The Archives also collects material statewide relating to the Episcopal Church in Alabama, the Civil Rights Movement in Alabama and Jewish history and life in Alabama. The department’s holdings include the papers of city and county officials, businesses and business people, politicians, social activists, churches and synagogues, civic groups and study clubs, clergy, artists, writers, musicians, athletes and homemakers. Serving as the archives for the City of Birmingham and for numerous organizations and institutions, the collection contains more than 30,000,000 documents and 400,000 photographs.
Please join us!
Received the following via e-mail this week from the Alabama Department of Archives and History:
With only $50,000 to allocate statewide, grant projects must be relatively small and inexpensive. Last year, the board set a $3,000 limit on awards. Examples of eligible projects might include:
Hiring an archival or records management consultant
Conducting a records inventory and improving storage space
Cataloging, indexing, or preparing finding aids for historical records
Undertaking limited records conservation or reformatting projects
Funded project staff will attend an archival training workshop before starting project work.
Awards will be announced on December 1, 2010. Grant projects will begin in January 2011 and should be completed by September 30, 2011.
Interested in hosting/attending a regrant writing workshop?
We have a change in Saturday’s program. Our previously scheduled speaker has had a death in her family and will be unable to present the program on Saturday, June 26th. We hope to reschedule her later this year.
We would like to thank Ben Petersen, Department Head of BPL Southern History Department, for filling in at the last minute as speaker. Ben will be presenting a program titled: “Preservation 101, the Basics of Preservation”.
I hope everyone will join us. Remember refreshments/meet & greet at 1:30 pm; program begins at 2 pm. We will be meeting in the “StoryCastle” on the 2nd floor of the new building.
The Birmingham Genealogical Society meets the fourth Saturday of each month (excluding Nov. & Dec.) in the Arrington Auditorium at the Downtown Birmingham Public Library. Guests are encouraged to attend!
Next meeting: Saturday, February 28th at 2 p.m. Refreshments at 1:30 p.m.
Speaker: Gary Gerlach, BGS Parlamentarian and coordinator of the Jefferson County Loose Records project
Program Topic: Loose Records Project in Jefferson County
Details: www.birminghamgenealogy.org or BPL-Southern History Dept. at (205) 226-3665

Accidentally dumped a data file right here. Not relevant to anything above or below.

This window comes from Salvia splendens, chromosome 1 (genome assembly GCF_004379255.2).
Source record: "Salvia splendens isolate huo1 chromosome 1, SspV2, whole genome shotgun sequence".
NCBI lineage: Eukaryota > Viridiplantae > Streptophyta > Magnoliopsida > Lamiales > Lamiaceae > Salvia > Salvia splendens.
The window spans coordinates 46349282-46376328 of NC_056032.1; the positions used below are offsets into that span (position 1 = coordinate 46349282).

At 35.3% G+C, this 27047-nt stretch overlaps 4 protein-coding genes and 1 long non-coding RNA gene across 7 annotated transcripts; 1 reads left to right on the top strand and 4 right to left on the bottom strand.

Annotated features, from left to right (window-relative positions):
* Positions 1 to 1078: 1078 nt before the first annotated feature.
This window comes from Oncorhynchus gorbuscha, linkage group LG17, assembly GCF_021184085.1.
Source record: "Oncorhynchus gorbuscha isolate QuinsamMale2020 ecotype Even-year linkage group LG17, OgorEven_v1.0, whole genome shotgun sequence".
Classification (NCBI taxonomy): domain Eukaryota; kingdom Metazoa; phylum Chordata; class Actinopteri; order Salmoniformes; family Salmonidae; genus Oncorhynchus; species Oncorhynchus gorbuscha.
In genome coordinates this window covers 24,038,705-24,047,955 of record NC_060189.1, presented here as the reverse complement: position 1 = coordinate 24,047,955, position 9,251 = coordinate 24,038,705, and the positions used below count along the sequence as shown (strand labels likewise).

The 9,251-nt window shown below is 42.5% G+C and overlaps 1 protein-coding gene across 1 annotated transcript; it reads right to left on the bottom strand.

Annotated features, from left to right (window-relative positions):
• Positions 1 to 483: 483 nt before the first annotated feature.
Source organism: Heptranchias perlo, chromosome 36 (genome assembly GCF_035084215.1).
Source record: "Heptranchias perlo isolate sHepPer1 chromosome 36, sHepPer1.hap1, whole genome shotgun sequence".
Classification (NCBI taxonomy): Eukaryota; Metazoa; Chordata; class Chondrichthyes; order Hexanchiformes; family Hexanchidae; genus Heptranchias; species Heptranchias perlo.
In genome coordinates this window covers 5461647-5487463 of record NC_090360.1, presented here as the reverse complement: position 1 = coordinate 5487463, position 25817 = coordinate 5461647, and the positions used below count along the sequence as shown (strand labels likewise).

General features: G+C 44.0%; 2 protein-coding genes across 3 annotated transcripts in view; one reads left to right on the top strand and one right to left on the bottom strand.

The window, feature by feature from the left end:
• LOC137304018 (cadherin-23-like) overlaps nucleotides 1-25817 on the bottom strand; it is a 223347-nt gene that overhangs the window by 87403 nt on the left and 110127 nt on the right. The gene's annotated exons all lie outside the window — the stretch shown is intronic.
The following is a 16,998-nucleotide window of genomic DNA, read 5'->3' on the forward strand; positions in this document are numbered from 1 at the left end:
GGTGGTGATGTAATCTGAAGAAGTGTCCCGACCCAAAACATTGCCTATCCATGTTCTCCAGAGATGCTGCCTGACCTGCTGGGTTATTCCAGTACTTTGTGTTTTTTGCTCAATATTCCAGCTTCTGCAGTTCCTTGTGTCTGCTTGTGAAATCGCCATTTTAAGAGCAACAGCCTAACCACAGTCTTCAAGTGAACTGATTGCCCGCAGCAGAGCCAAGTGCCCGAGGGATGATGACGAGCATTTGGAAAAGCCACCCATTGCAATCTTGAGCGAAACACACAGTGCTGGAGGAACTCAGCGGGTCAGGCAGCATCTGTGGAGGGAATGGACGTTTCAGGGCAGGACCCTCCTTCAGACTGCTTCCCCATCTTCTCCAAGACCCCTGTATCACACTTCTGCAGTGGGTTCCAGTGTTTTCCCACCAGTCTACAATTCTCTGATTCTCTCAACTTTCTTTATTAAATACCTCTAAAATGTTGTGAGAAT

The Loose Records Project is a national, county by county, volunteer program to make older public court records more available to historians, genealogists and the general public.
At the state level, it is coordinated through the Alabama State Archives and locally with the approval of the Jefferson County Probate and Circuit Courts. Gary Gerlach, BGS Parliamentarian, coordinates the Jefferson County project. Gary has outlined the project as follows: “In 1999 members of our group cleaned, organized, and catalogued the court records of Jefferson County Probate Court files (1860s to 1936). Both projects were funded by the county Probate Court system. A CD index was created for the Jefferson County records and was distributed free to the courts, local libraries and museums. The Genealogical Society of Utah microfilmed the Jefferson County Probate Court files (512 reels) to make them available world-wide. In August 2005, we began working on the pre-1920 cases. These records are important to the legal profession, historians and genealogists. Wills, divorces, bankruptcies, business disputes and property settlements name family members, neighbors and business partners. The maps, newspapers, booklets and pictures included as supporting evidence, bring the history alive. There is no index for pre-1908 Jefferson County Circuit Court records and only a for the 1908-16 records. We have identified 90 boxes of approximately 100 files each that pre-date 1900 and 169 more boxes that predate 1917. (Only 6 boxes of files dated between 1916 and 1939 are known to exist.) The files are slowly disintegrating and the hand written script is fading. Records are flattened, cleaned and cataloged and will be scanned into an Alabama State Court database located in Montgomery to be made available on-line.”. From 2001 to 2005 our group organized 22,262
Please join us as Gary Gerlach discusses the accomplishments and current undertakings of the Loose Records Project in Jefferson County.